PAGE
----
That may seem extreme, but these can be the biggest account killers that lead to traders quitting.

  3. Speeches. These tend to be on the economic calendar as well. If specific people are talking, please, do not trade. These people include the ECB President Mario Draghi, Fed Chairman Jerome Powell, and BOE Governor Mark Carney. It’s important that when the BOJ Governor Haruhiko Kuroda speaks to pay attention. These tend to happen when people are asleep, but if you are trading the Japanese session then be wary!

    These people are notorious for dropping hints about economic policy changes that are likely to happen with the currency they are responsible for. These hints can cause a lot of speculation in the market which results in a lot of price movement. This can affect price substantially as they are responsible for setting interest rates for those countries. As mentioned earlier, interest rate announcements can cause big movements.

  4. Erratic Periods. There will be times where a currency is moving differently from normal. Perhaps price is spiking and you don’t know why. This is a good time to stay out of the market. If you can’t understand why price is behaving in a certain way, it is usually due to some unscheduled news that has been released or leaked. That is bad news because the market will be unsure as to how to react. For instance, this happened recently during the credit crunch and the various Banks reporting that they were having major difficulties.

  5. Weekends. It is not recommended to hold trades over the weekend unless your method is a long-term strategy which incorporates holding trades for a long time – weeks, months.

    A lot can happen over a weekend. All it would take is for one Bank to go bust over the weekend for your position to flip on its head. Current tensions in a lot of countries around the world lead to violence which heavily impact the market.

    These type of events will generally lead to the market opening after the weekend with a large gap and generally a large change in your position. This can often cause serious harm to your trading account balance.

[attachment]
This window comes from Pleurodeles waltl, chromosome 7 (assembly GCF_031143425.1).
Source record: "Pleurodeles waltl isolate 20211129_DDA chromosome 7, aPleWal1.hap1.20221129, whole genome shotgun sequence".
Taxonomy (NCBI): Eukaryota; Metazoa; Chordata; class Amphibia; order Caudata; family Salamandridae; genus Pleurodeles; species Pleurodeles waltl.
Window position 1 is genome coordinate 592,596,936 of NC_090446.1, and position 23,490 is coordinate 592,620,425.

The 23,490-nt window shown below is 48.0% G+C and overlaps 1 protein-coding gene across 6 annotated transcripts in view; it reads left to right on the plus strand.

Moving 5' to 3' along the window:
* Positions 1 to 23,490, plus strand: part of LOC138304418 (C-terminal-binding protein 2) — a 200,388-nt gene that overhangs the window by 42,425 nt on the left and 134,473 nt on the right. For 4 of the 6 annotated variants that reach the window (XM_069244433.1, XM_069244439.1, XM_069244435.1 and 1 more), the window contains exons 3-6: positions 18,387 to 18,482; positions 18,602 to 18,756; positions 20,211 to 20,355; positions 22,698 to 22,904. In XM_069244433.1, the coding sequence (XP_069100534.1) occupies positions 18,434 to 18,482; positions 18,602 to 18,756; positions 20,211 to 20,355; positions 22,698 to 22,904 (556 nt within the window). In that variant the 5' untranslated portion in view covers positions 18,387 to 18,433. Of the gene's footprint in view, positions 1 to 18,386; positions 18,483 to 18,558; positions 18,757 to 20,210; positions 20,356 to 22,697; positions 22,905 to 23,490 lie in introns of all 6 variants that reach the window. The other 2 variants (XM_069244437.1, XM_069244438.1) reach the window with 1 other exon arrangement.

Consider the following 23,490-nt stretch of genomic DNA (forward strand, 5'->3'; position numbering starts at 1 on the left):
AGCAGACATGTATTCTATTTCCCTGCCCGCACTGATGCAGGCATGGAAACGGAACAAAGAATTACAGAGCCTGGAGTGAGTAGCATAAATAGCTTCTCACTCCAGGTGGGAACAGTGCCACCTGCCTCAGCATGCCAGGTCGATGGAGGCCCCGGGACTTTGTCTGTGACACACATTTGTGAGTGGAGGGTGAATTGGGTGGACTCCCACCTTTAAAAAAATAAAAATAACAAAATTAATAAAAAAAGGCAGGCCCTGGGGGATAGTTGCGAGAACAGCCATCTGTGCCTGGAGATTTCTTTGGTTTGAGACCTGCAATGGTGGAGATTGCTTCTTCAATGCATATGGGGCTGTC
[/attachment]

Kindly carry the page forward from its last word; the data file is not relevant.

6. Market close/open. It’s a good idea to avoid these or be wary around these times. At market close a number of trading positions are being closed. This will lead to volatility in the currency markets which can then cause price to move erratically. The same applies at market open. A lot of people are opening positions as they didn’t want to hold them over the weekend for the reasons stated above.

  7. December and Summer Holidays. Banks tend to trade the Forex market at least once a day for balance sheet reasons. They can also trade multiple times throughout the day for speculation reasons.

    When I say balance sheet reasons, I mean to balance out their currency book. They need a certain amount of each currency to meet the demand of their customers – both personal and business – that will need to buy foreign currency from the bank or exchange their foreign currency into their local currency. Banks have to balance this out each day otherwise they leave themselves open to Foreign Exchange risk. This means Banks are the major players in the Forex market.

    So during December and the summer months a lot of bank staff take their holidays. Therefore, the Forex market tends to be slower in these months because there are fewer participants. This is typically a good time for private traders, such as us, to take our holiday! If the markets are flat there is no point in trading. You may as well go off and enjoy yourself.

    You’ve got to keep your body in prime trading condition and holidays are a big part of giving your mind some time to relax. Recharge those batteries so that you are ready to go when you get back trading. If you know when not to trade, you will be better prepared for when you should trade!